Expert musical improvisations contain sequencing biases seen in language production

Language production involves action sequencing to produce fluent speech in real time, placing a computational burden on working memory that leads to sequencing biases in production. Here we examine whether these biases extend beyond language to constrain one of the most complex human behaviors: music improvisation. Using a large corpus of improvised solos from eminent jazz musicians, we test for a production bias observed in language termed easy first—a tendency for more accessible sequences to occur at the beginning of a phrase, allowing incremental planning later in the same phrase. Our analysis shows consistent evidence of easy first in improvised music, with the beginning of musical phrases containing both more frequent and less complex sequences. The findings indicate that expert jazz musicians, known for spontaneous creative performance, reliably retrieve easily accessed melodic sequences before creating more complex sequences, suggesting that a domain-general sequencing system may support multiple forms of complex human behavior, from language production to music improvisation.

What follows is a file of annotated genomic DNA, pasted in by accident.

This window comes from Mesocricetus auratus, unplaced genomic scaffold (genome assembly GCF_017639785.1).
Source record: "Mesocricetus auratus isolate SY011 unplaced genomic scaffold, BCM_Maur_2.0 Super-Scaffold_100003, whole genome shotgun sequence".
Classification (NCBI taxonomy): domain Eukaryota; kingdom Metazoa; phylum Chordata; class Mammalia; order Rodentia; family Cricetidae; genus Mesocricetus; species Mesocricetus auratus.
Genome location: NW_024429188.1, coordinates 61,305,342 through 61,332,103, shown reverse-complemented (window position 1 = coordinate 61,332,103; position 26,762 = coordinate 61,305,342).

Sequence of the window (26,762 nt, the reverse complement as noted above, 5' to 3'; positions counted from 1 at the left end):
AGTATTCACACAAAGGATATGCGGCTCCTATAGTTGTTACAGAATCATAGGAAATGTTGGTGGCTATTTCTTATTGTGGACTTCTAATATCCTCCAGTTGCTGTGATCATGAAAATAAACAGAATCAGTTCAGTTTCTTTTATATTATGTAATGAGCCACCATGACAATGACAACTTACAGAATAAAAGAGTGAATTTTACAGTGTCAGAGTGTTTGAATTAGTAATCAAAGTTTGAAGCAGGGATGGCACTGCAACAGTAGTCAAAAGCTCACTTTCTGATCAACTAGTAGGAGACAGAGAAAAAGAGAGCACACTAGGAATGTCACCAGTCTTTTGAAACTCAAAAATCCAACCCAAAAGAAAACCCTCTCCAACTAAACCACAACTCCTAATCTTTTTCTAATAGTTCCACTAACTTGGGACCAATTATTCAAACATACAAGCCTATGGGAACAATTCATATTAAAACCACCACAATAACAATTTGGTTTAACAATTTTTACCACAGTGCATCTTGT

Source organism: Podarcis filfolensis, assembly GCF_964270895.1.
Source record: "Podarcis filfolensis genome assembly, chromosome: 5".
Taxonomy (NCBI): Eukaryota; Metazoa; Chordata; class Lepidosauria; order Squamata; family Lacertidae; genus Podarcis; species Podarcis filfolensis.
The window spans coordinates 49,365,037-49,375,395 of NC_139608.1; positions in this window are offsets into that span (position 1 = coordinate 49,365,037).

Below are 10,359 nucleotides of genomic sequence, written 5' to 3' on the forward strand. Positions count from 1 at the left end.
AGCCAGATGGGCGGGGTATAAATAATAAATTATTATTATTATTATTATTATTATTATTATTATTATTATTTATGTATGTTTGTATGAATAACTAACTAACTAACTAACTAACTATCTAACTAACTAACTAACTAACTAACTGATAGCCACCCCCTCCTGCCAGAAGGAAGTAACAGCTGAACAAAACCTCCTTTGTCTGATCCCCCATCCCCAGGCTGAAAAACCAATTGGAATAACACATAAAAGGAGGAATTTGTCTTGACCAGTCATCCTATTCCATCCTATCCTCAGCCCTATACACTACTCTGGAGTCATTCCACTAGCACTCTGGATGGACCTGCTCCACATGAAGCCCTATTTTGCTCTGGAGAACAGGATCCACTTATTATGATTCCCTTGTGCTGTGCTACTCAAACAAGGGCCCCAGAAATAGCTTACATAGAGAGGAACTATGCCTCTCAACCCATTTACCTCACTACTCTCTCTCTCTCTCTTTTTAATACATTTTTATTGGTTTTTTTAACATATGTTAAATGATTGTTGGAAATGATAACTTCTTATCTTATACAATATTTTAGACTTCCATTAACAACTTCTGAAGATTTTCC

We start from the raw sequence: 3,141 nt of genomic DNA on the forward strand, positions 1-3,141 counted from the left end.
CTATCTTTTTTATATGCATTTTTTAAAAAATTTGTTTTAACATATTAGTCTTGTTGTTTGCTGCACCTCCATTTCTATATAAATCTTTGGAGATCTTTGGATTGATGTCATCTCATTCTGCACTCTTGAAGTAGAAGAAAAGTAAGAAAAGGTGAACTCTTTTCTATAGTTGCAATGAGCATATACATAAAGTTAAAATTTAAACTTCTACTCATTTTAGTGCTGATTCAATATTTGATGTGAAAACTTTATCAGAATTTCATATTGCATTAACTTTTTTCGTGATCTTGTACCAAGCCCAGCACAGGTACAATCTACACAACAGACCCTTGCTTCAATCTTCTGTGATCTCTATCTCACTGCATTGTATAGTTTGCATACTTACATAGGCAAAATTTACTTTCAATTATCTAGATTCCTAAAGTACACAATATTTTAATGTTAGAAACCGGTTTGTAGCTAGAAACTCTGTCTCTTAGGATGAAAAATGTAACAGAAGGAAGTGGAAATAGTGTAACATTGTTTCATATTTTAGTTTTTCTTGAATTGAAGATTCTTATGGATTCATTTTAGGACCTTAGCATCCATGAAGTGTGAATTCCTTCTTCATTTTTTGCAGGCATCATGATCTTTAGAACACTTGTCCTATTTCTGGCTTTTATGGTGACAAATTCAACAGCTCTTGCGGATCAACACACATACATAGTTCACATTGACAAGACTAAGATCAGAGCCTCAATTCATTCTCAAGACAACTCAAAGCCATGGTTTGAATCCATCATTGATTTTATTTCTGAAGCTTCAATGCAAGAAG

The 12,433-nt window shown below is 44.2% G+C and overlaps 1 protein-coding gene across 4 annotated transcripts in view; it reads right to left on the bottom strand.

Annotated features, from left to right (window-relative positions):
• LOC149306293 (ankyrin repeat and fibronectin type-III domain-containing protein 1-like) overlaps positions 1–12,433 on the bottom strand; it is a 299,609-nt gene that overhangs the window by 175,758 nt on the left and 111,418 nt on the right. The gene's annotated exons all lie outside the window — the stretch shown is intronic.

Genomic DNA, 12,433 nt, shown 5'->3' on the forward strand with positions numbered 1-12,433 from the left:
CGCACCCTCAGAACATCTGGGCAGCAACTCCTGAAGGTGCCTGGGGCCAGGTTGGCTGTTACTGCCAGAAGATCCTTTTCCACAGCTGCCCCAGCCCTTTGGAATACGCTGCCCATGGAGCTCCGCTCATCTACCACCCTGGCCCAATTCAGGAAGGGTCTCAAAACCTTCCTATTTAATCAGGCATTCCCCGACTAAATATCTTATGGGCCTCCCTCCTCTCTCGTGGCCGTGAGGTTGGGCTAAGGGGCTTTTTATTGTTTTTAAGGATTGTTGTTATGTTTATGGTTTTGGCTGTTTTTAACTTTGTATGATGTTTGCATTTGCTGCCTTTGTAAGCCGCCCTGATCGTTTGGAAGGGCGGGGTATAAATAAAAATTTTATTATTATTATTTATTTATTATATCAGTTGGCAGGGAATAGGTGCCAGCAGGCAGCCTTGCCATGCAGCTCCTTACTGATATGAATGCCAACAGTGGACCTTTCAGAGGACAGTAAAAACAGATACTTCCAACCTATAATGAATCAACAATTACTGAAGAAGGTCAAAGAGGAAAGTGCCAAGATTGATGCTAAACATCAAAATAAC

Work Title Expert musical improvisations contain sequencing biases seen in language production
Open Access
  1. Roger E. Beaty
  2. Klaus Frieler
  3. Martin Norgaard
  4. Hannah M. Merseal
  5. Maryellen C. MacDonald
  6. Daniel J. Weiss
  1. Creativity
  2. Language
  3. Music
License In Copyright (Rights Reserved)
Work Type Article
  1. Journal of Experimental Psychology: General
Publication Date November 29, 2021
Publisher Identifier (DOI)
Deposited July 21, 2022




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Work History

Version 1

  • Created
  • Added EasyFirstImprov_Preprint.pdf
  • Added Creator Roger E. Beaty
  • Added Creator Klaus Frieler
  • Added Creator Martin Norgaard
  • Added Creator Hannah M. Merseal
  • Added Creator Maryellen C. MacDonald
  • Added Creator Daniel J. Weiss
  • Published
  • Updated Keyword Show Changes
    • Creativity, Language, Music
  • Updated